Electricité de France (EDF), the national French electricity authority, has purchased a series of four giant tidal-energy turbines, which will be towed out into the sea off Brittany, to the north of Paimpol and the Ile-de-Bréhat, and lowered onto the sea floor.
These huge turbines are manufactured by an Irish company in Dublin named OpenHydro.
Each circular turbine has a diameter of 16 meters, and will be installed on a tripod posed on the sea floor. The combined weight of a turbine and its base is 850 tons, which means that the structure is unlikely to move around.
For the moment, tidal turbines of this kind remain an experimental technology. On the other hand, France was a world pioneer in a related domain: the installation of tidal turbines in a barrier across the mouth of an estuary.
Opened in November 1966, the Rance tidal-power station in Brittany was the first such system in the world. Today, the station is still perfectly operational, and it produces electricity at three-quarters the cost of nuclear energy.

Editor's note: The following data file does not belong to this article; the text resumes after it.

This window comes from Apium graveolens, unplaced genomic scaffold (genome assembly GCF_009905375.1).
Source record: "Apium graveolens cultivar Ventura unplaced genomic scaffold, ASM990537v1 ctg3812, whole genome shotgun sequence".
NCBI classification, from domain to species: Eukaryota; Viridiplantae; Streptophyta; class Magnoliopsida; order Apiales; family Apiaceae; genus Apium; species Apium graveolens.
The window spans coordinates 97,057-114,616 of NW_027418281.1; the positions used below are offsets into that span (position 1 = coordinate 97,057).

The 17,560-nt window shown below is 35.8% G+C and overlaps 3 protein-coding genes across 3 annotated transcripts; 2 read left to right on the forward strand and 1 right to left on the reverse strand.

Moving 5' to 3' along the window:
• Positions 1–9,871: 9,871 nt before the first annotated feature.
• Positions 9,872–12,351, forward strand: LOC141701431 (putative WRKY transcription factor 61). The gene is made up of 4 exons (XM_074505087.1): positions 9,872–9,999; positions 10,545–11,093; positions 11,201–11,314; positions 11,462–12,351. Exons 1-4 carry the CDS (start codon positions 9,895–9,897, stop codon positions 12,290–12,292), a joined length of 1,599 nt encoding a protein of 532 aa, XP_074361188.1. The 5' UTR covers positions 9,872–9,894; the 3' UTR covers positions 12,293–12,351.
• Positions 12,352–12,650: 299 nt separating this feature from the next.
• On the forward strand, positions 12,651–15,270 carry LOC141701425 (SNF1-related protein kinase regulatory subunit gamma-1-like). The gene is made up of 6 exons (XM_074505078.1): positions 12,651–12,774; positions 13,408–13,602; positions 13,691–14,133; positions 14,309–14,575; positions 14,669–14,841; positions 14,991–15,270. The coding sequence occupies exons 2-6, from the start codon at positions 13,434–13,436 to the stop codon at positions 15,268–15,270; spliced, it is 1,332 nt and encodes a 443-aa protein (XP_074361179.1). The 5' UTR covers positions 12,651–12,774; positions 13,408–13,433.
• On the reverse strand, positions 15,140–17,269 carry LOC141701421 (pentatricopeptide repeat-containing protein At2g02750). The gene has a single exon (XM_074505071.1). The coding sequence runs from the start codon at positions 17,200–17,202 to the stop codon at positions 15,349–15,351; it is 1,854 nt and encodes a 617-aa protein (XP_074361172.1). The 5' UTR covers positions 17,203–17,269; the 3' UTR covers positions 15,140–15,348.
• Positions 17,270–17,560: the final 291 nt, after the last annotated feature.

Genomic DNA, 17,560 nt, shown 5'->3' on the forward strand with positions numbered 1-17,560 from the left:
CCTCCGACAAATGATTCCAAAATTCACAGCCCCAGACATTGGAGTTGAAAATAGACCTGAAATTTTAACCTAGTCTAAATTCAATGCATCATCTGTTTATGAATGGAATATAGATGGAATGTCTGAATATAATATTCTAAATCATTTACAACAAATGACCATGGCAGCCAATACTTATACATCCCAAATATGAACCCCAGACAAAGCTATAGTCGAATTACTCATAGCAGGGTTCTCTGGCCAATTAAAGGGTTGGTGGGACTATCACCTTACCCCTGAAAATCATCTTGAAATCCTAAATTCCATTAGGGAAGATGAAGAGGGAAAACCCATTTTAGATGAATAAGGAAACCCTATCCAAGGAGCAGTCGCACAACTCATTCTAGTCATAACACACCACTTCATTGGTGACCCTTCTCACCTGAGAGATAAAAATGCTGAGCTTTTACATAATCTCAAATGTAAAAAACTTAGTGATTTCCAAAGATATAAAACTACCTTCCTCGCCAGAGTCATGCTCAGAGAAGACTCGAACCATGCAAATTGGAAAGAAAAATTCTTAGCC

Obviously, to exploit this source of energy, you need to be located in a part of the world with a powerful tidal system. This is the case in Brittany and Normandy… where there's a well-known local saying about the tide going out "at the speed of a galloping horse". Personally, before becoming acquainted with the coasts of these two French provinces, I had never encountered the phenomenon of ports that simply lose all their water when the tide is out. I was amazed to discover vast beaches of dry sand covered in boats propped up on their sides with wooden poles.